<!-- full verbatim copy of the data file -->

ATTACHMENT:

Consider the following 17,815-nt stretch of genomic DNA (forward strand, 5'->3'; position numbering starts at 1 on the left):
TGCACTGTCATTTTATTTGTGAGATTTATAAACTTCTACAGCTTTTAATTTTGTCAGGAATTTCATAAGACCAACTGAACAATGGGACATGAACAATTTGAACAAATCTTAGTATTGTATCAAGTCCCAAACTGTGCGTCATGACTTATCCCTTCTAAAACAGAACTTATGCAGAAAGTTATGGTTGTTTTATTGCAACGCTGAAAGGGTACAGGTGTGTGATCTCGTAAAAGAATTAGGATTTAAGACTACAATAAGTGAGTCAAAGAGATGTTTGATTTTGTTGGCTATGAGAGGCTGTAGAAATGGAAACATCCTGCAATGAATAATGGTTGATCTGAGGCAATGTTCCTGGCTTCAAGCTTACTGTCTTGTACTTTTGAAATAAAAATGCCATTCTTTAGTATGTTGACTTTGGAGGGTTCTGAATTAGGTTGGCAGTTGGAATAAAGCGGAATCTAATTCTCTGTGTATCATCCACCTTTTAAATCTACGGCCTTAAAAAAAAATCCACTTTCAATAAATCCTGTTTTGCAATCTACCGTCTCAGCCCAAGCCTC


Consider the following 17,815-nt stretch of genomic DNA (forward strand, 5'->3'; position numbering starts at 1 on the left):
TGCACTGTCATTTTATTTGTGAGATTTATAAACTTCTACAGCTTTTAATTTTGTCAGGAATTTCATAAGACCAACTGAACAATGGGACATGAACAATTTGAACAAATCTTAGTATTGTATCAAGTCCCAAACTGTGCGTCATGACTTATCCCTTCTAAAACAGAACTTATGCAGAAAGTTATGGTTGTTTTATTGCAACGCTGAAAGGGTACAGGTGTGTGATCTCGTAAAAGAATTAGGATTTAAGACTACAATAAGTGAGTCAAAGAGATGTTTGATTTTGTTGGCTATGAGAGGCTGTAGAAATGGAAACATCCTGCAATGAATAATGGTTGATCTGAGGCAATGTTCCTGGCTTCAAGCTTACTGTCTTGTACTTTTGAAATAAAAATGCCATTCTTTAGTATGTTGACTTTGGAGGGTTCTGAATTAGGTTGGCAGTTGGAATAAAGCGGAATCTAATTCTCTGTGTATCATCCACCTTTTAAATCTACGGCCTTAAAAAAAAATCCACTTTCAATAAATCCTGTTTTGCAATCTACCGTCTCAGCCCAAGCCTC